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On my mac when I run Google Chrome, it wants connect at unknown domain on port 80, at example some domain name are: cccpveut, fuflavlorxna, crqzzif, ecc. They appear all domain name of first level.....it seems very strange.... All domains pointing at same ip: 54.72.52.58 (querying the dns it has a ptr record with value amazonws).

I detect this connection with Little Snitch firewall, I tried to disable all extension installed (adblock, ecc), create a new profile, but every time that I run GoogleChrome, it wants connect at this ip.

Safari doesn't connect at this IP....

I run a scan on virustotal on this IP and it is not a malicious ip...

But, why Google Chrome wants connect it? I don't think that it is a legitimate connection.


Further details:

I intercepted the request with proxy, and it sends a request HTTP with HEAD method. Probably is the check of Google for DNS Hijacking. This is the request:

HEAD / HTTP/1.1
Host: tqkoifdrughs
User-Agent: Mozilla/5.0 ....
Connection: close
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  • This IP does indeed belong to AWS, my first thought would be plug-ins but you say those are all disabled. I would install Telerik Fiddler and look at the actual content of these requests, that might give you a better idea of what's going on.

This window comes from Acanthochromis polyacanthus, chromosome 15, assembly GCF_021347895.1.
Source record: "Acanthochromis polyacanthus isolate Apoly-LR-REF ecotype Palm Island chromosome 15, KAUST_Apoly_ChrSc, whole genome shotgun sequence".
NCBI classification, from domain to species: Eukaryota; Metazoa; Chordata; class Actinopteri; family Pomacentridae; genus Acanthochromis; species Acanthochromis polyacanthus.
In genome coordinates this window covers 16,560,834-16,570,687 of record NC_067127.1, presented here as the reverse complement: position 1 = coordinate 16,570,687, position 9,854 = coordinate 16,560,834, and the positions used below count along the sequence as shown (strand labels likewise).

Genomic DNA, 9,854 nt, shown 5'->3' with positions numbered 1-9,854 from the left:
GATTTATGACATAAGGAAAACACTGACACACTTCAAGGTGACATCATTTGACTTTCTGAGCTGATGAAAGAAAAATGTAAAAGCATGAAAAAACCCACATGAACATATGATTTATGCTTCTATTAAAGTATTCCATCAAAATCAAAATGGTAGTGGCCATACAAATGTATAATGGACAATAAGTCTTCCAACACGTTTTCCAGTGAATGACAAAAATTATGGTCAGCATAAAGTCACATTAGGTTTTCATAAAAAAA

– iainpb
    Jan 17 '17 at 16:18
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    @Steffen Ullrich: I would largely agree, but a couple of questions. 1) Chrome sends 10-character random addresses. Over here, they seem to be random in length. 2) The Chrome feature seems to resolve to DNS lookup failures, while that doesn't seem to be the case here (resolves to AWS domain)
    – katrix
    Jan 17 '17 at 16:33
  • @katrix: regarding 2) if these resolve to IP addresses in your infrastructure then this is a problem of the infrastructure and not of Chrome. Chrome is using a DNS server to resolve names to IP and the DNS server in your infrastructure is obviously lying. This resolving of non-existing domains to IP addresses is exactly what Chrome tries to detect. Jan 17 '17 at 16:42
  • @Steffen Ullrich: Would that mean this IS indeed an exception? Either the DNS somewhere up the chain is resolving this to a valid AWS domain or the DNS could be poisoned, pointing to a malicious resource hosted by an attacker on AWS.
    – katrix
    Jan 17 '17 at 16:48
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    @katrix: the site in question is a squid proxy which extracts the original target hostname and then answers the request. I cannot see in my tests that it injects any malicious stuff but this might well be the case for specific browsers or sites. Jan 17 '17 at 16:49